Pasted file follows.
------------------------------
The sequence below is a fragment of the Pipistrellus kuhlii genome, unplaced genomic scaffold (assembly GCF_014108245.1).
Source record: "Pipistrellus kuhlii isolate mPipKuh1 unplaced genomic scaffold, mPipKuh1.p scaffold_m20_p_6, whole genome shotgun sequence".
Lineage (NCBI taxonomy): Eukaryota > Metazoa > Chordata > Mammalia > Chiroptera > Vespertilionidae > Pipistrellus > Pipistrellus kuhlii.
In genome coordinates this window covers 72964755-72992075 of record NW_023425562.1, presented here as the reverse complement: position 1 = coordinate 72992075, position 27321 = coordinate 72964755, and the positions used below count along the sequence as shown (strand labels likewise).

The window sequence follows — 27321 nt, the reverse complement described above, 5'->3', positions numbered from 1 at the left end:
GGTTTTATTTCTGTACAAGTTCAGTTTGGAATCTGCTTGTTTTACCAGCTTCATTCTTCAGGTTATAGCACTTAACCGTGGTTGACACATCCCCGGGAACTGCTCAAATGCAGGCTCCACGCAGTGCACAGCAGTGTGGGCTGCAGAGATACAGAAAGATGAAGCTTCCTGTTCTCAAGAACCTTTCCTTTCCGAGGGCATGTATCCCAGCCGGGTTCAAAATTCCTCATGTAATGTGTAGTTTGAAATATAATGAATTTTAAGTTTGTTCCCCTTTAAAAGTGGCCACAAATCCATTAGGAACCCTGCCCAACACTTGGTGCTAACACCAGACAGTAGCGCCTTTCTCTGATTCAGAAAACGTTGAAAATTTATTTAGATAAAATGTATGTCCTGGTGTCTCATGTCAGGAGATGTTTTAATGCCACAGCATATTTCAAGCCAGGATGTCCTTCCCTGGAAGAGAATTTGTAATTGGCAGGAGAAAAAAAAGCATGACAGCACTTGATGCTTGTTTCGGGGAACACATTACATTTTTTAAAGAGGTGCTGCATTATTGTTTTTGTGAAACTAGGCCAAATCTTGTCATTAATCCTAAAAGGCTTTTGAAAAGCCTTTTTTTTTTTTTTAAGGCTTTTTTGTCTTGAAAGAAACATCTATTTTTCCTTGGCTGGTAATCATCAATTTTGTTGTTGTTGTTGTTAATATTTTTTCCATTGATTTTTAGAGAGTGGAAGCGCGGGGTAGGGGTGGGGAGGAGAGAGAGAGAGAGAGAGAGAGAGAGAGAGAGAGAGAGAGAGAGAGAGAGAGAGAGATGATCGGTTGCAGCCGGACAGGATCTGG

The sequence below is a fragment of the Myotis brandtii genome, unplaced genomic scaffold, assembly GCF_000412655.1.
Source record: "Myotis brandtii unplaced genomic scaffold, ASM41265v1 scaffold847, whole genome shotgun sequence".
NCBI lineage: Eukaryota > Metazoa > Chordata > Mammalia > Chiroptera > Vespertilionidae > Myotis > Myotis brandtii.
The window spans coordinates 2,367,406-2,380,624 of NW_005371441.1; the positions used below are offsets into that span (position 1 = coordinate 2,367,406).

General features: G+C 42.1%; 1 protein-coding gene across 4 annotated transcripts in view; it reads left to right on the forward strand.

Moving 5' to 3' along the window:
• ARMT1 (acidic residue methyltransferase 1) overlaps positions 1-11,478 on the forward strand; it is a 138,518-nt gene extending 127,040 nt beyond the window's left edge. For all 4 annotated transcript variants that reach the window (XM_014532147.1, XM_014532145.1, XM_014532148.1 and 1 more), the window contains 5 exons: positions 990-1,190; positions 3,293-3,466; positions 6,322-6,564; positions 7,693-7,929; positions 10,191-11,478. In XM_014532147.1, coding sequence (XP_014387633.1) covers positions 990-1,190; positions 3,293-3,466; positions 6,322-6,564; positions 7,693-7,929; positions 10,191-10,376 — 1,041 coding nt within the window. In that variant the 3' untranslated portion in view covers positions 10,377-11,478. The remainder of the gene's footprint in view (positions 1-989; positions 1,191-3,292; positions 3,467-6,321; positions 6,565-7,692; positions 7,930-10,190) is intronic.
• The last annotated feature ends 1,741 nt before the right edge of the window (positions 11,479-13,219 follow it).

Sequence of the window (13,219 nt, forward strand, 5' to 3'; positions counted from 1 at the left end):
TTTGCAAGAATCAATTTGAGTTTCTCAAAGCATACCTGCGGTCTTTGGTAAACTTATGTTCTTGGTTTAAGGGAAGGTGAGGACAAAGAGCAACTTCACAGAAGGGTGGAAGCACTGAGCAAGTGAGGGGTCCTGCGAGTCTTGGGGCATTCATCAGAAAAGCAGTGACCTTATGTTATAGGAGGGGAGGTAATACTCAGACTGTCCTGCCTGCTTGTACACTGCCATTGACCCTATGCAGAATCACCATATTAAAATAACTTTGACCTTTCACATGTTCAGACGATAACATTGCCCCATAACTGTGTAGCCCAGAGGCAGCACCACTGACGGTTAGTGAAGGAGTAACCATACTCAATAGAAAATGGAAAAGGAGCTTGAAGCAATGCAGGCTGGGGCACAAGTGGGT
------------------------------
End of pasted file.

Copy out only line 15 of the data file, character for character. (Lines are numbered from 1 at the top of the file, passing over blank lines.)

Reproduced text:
Sequence of the window (13,219 nt, forward strand, 5' to 3'; positions counted from 1 at the left end):